Corning continues to innovate across industries

The company is stronger than ever, building on the potential of amazing nanotech material

November 4, 2016

“Today, the Southern Tier is really the hub of the glass universe,” Corning Chief Strategy Officer Jeffrey Evenson says of the world-renowned company’s upstate New York headquarters in the city of the same name. Since the late 19th century, when it developed the glass bulb for the Edison lamp, the name Corning has been synonymous with major innovation. It produced “Gorilla® Glass” — the super-slim and durable material used in the first iPhone, which can withstand the daily wear and tear (like a drop from a pocket) of a smartphone-wielding world. “At the end of the day,” Evenson says, “glass is the quintessential nanotech material.”

That nanotech material translates into atomic-level precision across Corning’s products. Its LCD screens are exceptionally flat, and only as thick as a few sheets of paper. Corning’s pioneering Gorilla Glass is an industry standard for mobile display covers, and is also making a disruptive entrance in the automotive industry with applications on windshields and interior displays. The company is also behind major product innovations in cancer screening and genomic research. Not to mention the optical communications that power our cloud data centers, web cables and video streaming.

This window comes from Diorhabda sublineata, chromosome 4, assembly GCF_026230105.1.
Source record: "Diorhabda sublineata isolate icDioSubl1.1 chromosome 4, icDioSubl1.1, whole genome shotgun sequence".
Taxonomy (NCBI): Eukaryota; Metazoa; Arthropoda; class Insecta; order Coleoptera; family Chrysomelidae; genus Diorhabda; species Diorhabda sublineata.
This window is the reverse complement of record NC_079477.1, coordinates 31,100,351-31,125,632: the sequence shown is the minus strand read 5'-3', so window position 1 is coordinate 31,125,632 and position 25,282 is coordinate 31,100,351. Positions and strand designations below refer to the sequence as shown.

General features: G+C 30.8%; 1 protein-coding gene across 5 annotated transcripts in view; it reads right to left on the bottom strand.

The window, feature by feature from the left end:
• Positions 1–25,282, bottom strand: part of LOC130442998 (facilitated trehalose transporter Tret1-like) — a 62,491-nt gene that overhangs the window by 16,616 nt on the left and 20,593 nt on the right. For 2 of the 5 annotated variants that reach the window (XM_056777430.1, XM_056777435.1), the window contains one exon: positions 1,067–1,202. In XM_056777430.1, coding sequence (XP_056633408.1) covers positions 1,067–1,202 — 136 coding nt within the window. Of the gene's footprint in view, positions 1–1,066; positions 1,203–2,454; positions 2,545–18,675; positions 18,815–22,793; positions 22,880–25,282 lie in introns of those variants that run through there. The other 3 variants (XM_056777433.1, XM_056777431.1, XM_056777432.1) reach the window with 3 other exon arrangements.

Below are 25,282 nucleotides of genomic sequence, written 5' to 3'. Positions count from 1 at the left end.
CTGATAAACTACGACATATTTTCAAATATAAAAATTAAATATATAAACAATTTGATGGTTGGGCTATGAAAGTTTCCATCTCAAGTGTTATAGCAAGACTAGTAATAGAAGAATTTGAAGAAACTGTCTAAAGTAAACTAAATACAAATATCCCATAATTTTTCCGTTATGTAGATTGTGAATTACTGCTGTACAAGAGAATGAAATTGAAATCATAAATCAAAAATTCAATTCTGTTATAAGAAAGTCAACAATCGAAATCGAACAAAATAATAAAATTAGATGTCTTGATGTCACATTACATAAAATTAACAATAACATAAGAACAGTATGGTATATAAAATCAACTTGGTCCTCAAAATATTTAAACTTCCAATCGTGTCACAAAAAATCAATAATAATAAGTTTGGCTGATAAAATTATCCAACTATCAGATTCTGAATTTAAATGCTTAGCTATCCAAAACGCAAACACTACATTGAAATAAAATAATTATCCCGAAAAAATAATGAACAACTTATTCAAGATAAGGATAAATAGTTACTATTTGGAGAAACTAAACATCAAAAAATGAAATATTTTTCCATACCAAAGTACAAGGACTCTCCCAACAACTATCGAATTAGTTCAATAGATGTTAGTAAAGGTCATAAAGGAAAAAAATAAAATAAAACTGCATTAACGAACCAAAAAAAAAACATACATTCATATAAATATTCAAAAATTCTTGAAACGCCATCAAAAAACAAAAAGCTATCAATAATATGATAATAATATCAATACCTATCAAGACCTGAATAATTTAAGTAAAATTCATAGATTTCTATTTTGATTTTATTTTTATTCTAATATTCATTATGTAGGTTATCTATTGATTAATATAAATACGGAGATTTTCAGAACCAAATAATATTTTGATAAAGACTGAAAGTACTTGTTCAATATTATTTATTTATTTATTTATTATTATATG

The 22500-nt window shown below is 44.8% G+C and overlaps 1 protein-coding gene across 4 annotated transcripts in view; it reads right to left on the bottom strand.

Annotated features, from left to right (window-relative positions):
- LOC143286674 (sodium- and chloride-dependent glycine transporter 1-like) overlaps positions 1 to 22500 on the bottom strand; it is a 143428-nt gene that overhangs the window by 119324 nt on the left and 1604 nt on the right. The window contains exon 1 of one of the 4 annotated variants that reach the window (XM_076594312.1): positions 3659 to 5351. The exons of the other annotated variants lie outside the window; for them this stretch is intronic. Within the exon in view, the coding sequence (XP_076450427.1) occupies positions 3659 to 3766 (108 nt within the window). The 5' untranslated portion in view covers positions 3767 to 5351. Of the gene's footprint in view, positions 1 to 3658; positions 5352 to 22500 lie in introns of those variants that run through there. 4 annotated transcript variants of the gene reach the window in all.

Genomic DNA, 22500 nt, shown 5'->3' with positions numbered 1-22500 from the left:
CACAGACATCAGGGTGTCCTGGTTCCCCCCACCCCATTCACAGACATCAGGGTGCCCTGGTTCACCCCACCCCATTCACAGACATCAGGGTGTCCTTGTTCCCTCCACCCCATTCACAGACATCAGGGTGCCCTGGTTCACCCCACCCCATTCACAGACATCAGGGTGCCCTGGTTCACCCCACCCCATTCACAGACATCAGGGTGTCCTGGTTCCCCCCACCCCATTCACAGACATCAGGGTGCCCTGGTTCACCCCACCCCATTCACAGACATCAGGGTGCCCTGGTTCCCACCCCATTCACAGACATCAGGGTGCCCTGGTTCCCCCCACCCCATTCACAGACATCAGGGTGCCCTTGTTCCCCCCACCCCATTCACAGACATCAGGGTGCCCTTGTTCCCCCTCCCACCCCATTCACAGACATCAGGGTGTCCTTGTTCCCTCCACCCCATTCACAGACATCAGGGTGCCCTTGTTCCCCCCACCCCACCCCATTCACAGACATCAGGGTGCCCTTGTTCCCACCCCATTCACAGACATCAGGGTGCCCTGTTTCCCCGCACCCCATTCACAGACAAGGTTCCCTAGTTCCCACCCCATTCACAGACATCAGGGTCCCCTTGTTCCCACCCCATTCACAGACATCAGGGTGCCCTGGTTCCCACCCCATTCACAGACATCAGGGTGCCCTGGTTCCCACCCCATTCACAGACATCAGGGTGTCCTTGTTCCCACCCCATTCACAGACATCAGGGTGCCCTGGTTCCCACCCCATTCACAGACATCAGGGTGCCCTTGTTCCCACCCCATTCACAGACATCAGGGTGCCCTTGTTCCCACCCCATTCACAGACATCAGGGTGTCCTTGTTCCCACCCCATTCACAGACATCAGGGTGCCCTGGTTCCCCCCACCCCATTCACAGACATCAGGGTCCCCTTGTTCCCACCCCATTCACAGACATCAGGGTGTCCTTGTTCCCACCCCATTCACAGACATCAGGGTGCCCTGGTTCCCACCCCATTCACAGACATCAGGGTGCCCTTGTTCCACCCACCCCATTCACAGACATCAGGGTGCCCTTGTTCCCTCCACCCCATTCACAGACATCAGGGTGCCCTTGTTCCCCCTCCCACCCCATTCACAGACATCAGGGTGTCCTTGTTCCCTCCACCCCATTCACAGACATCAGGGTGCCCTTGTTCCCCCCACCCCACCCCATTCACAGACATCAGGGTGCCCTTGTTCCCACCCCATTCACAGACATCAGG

Breakthrough discoveries and ingenious iterations
Today’s innovations may seem a long way from Corning’s 1851 start, but are in fact par for the course for the company that created PYREX® — the heat-resistant glassware that has facilitated major advances in research across medicine and chemistry — back in 1914. The company is known for encouraging the kind of mistakes and revisions — iterations, in today’s parlance — that lead to innovative development.

That’s because Corning’s reputation and work has been built on both “making life-changing innovations,” Evenson explains, and on its sizable historic commitment to advanced science and research and development. In response to the Clean Air Act of the 1970s, which sought to improve the nation’s air quality, the company applied its understanding of ceramic materials to the creation of substrates to limit emissions for gas and diesel, as well as for industrial plants and marine vessels.

Glass has been an essential part of many technological breakthroughs, including the fiber optic cable Corning invented back in the 1970s that powers the world’s high-speed internet today. That fiber is three times as strong as steel, and demand for it now runs the annual equivalent of cables “circling the planet 20 times every day,” Dr. Pushkar Tandon, a Corning Optical Communications Development Fellow, has noted.

Willow® Glass, one of Corning’s most recent innovations, is a glass so thin and flexible it can be printed like paper, and carried in spools. Today, the company has sales of approximately $10 billion, and has offices worldwide, with roughly 40,000 employees.

Top talent, tech schools, R&D – it’s all in the pipeline